Starbucks Corp. said it will pay “a significant amount” of corporation tax in the U.K. in 2013 and 2014 after the world’s largest coffee-shop operator came under fire by lawmakers for not paying any corporation tax there.
“We are making a commitment that we will propose to pay a significant amount of corporation tax during 2013 and 2014 regardless of whether our company is profitable during these years,” according to the text of a speech to be given today at the London Chamber of Commerce by Kris Engskov, managing director of Starbucks U.K. “We are still working through some of the calculations, but we believe we could pay or prepay” about 10 million pounds ($16.1 million), he said.
Starbucks, which has been closing underperforming stores in the U.K. this year, has pledged to build trust in the nation after being criticized by British lawmakers for not paying any tax for the past three years. There has been no suggestion that Seattle-based Starbucks has broken the law. The company has about 760 stores in the U.K.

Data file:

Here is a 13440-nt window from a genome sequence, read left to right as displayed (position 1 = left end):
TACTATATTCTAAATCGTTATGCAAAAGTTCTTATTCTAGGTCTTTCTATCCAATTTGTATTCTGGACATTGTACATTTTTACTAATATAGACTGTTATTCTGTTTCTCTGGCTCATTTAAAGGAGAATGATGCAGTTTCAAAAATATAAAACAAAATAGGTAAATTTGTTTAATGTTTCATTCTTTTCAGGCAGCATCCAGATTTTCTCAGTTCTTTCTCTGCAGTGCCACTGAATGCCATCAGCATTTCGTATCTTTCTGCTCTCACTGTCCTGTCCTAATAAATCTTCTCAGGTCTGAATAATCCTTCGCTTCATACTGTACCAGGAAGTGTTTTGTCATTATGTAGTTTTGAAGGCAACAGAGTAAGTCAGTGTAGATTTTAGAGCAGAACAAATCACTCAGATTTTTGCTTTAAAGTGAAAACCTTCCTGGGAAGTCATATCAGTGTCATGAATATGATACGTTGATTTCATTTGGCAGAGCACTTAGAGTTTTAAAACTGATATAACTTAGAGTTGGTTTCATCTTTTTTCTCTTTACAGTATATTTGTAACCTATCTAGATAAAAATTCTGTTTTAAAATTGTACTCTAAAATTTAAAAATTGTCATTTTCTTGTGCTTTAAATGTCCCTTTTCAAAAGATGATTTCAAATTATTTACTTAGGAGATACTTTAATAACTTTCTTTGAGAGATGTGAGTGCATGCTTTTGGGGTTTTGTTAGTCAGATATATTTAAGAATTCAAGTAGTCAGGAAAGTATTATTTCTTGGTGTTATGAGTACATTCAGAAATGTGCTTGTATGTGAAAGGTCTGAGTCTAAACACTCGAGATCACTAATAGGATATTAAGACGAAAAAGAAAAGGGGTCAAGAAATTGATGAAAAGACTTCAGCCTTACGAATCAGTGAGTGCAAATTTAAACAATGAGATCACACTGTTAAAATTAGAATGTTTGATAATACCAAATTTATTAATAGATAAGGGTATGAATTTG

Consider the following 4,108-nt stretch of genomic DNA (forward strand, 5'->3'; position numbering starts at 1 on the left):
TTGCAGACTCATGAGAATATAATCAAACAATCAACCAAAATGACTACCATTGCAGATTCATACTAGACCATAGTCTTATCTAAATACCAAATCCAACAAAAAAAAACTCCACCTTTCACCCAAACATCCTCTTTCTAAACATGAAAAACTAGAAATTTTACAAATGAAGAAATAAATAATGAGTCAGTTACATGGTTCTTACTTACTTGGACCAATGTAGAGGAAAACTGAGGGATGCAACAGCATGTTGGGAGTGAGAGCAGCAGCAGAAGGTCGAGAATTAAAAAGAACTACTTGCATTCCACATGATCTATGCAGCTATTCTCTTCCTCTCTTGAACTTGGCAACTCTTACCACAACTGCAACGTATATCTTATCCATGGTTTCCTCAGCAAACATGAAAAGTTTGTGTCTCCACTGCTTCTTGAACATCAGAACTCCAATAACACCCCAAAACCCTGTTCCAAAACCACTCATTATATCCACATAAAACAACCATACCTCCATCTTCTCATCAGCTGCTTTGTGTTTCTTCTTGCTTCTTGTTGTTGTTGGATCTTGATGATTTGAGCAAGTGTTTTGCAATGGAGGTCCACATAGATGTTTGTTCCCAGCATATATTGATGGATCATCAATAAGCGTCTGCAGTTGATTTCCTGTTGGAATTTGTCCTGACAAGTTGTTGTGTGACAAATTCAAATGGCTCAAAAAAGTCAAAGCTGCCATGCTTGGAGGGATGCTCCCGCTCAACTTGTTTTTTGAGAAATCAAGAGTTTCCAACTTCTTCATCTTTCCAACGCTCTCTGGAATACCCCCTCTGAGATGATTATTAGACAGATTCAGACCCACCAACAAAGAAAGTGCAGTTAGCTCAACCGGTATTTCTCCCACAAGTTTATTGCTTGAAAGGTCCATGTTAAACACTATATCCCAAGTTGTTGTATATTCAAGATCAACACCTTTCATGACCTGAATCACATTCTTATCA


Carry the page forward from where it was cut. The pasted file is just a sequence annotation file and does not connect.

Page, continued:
Starbucks will not claim any tax deductions for royalties in the U.K. in 2013 and 2014 and will pay more than is required by law, according to the speech. In the past three years, the company has paid more than 160 million pounds in employee, national insurance and business rates tax, Engskov said in a statement in October.
Amazon.com Inc. and Google Inc. have also been admonished by British lawmakers for using complex accounting methods to minimize tax liabilities in the U.K. while running large operations in the country.
Starbucks has more than 18,000 stores worldwide.